Troubleshooting CI/CD

GitLab provides several tools to help make troubleshooting your pipelines easier.

This guide also lists common issues and possible solutions.

Verify syntax

An early source of problems can be incorrect syntax. The pipeline shows a yaml invalid badge and does not start running if any syntax or formatting problems are found.

Edit gitlab-ci.yml with the Web IDE

The GitLab Web IDE offers advanced authoring tools, including syntax highlighting for the .gitlab-ci.yml, and is the recommended editing experience (rather than the single file editor). It offers code completion suggestions that ensure you are only using accepted keywords.

If you prefer to use another editor, you can use a schema like the Schemastore gitlab-ci schema with your editor of choice.

Verify syntax with CI Lint tool

The CI Lint tool is a simple way to ensure the syntax of a CI/CD configuration file is correct. Paste in full gitlab-ci.yml files or individual jobs configuration, to verify the basic syntax.

When a .gitlab-ci.yml file is present in a project, you can also use the CI Lint tool to simulate the creation of a full pipeline. It does deeper verification of the configuration syntax.

Verify variables

A key part of troubleshooting CI/CD is to verify which variables are present in a pipeline, and what their values are. A lot of pipeline configuration is dependent on variables, and verifying them is one of the fastest ways to find the source of a problem.

Export the full list of variables available in each problematic job. Check if the variables you expect are present, and check if their values are what you expect.

GitLab CI/CD documentation

The complete gitlab-ci.yml reference contains a full list of every keyword you may need to use to configure your pipelines.

You can also look at a large number of pipeline configuration examples and templates.

Documentation for pipeline types

Some pipeline types have their own detailed usage guides that you should read if you are using that type:

Troubleshooting Guides for CI/CD features

There are troubleshooting guides available for some CI/CD features and related topics:

Common CI/CD issues

A lot of common pipeline issues can be fixed by analyzing the behavior of the rules or only/except configuration. You shouldn’t use these two configurations in the same pipeline, as they behave differently. It’s hard to predict how a pipeline runs with this mixed behavior.

If your rules or only/except configuration makes use of predefined variables like CI_PIPELINE_SOURCE, CI_MERGE_REQUEST_ID, you should verify them as the first troubleshooting step.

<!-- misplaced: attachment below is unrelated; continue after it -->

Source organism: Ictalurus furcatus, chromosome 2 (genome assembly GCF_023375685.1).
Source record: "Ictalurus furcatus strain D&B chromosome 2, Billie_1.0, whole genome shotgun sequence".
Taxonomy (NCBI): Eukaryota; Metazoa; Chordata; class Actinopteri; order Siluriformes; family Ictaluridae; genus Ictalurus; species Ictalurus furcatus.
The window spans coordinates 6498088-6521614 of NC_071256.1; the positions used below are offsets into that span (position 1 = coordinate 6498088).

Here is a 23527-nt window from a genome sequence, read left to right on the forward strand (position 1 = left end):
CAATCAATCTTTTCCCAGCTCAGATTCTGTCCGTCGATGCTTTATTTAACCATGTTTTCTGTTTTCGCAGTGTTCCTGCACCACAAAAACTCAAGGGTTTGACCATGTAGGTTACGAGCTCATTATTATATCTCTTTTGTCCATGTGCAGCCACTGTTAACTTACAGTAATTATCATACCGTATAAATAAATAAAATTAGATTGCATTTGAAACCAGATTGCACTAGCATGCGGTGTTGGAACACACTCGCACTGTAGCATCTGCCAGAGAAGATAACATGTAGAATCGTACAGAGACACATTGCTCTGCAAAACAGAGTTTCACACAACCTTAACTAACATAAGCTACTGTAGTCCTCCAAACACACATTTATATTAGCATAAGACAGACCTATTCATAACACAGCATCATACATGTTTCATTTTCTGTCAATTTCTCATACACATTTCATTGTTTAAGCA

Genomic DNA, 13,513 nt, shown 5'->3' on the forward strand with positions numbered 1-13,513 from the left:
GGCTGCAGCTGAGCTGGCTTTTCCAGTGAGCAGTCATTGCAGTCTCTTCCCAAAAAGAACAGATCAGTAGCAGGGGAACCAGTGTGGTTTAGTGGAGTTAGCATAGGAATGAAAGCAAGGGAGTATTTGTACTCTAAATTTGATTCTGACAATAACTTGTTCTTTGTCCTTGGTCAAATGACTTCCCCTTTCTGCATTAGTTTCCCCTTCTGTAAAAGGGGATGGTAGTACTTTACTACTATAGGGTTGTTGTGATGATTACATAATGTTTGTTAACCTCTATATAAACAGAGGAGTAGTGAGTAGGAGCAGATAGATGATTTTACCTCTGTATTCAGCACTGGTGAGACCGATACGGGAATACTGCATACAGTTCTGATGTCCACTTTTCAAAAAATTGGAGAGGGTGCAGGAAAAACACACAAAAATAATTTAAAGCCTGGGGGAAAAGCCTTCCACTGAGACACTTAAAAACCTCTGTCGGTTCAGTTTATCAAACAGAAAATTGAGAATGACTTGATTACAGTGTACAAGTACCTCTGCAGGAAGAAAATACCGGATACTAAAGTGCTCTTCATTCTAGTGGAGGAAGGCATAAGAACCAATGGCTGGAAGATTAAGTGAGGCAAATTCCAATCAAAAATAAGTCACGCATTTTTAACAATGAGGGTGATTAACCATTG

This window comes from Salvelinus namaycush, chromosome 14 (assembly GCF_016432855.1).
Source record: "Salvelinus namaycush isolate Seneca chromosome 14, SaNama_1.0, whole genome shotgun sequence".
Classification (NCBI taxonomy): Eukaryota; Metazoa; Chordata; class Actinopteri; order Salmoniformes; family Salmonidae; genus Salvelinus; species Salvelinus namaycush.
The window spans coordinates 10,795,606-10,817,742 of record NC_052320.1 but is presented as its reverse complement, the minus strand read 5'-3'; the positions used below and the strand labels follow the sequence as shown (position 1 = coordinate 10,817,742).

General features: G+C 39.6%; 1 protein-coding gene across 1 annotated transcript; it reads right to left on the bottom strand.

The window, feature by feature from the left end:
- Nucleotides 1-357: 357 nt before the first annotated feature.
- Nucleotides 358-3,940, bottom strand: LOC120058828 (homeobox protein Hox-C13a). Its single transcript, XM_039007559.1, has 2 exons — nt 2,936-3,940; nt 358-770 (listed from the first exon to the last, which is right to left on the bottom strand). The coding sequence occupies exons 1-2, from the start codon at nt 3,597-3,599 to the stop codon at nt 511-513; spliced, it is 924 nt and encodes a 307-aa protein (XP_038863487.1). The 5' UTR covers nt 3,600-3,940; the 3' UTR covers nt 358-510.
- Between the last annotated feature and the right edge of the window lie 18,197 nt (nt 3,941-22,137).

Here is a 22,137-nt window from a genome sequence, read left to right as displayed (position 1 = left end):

Jobs or pipelines don’t run when expected

The rules or only/except keywords are what determine whether or not a job is added to a pipeline. If a pipeline runs, but a job is not added to the pipeline, it’s usually due to rules or only/except configuration issues.

If a pipeline does not seem to run at all, with no error message, it may also be due to rules or only/except configuration, or the workflow: rules keyword.

If you are converting from only/except to the rules keyword, you should check the rules configuration details carefully. The behavior of only/except and rules is different and can cause unexpected behavior when migrating between the two.

The common if clauses for rules can be very helpful for examples of how to write rules that behave the way you expect.

Two pipelines run at the same time

Two pipelines can run when pushing a commit to a branch that has an open merge request associated with it. Usually one pipeline is a merge request pipeline, and the other is a branch pipeline.

This is usually caused by the rules configuration, and there are several ways to prevent duplicate pipelines.

A job is not in the pipeline

GitLab determines if a job is added to a pipeline based on the only/except or rules defined for the job. If it didn’t run, it’s probably not evaluating as you expect.

No pipeline or the wrong type of pipeline runs

Before a pipeline can run, GitLab evaluates all the jobs in the configuration and tries to add them to all available pipeline types. A pipeline does not run if no jobs are added to it at the end of the evaluation.

If a pipeline did not run, it’s likely that all the jobs had rules or only/except that blocked them from being added to the pipeline.

If the wrong pipeline type ran, then the rules or only/except configuration should be checked to make sure the jobs are added to the correct pipeline type. For example, if a merge request pipeline did not run, the jobs may have been added to a branch pipeline instead.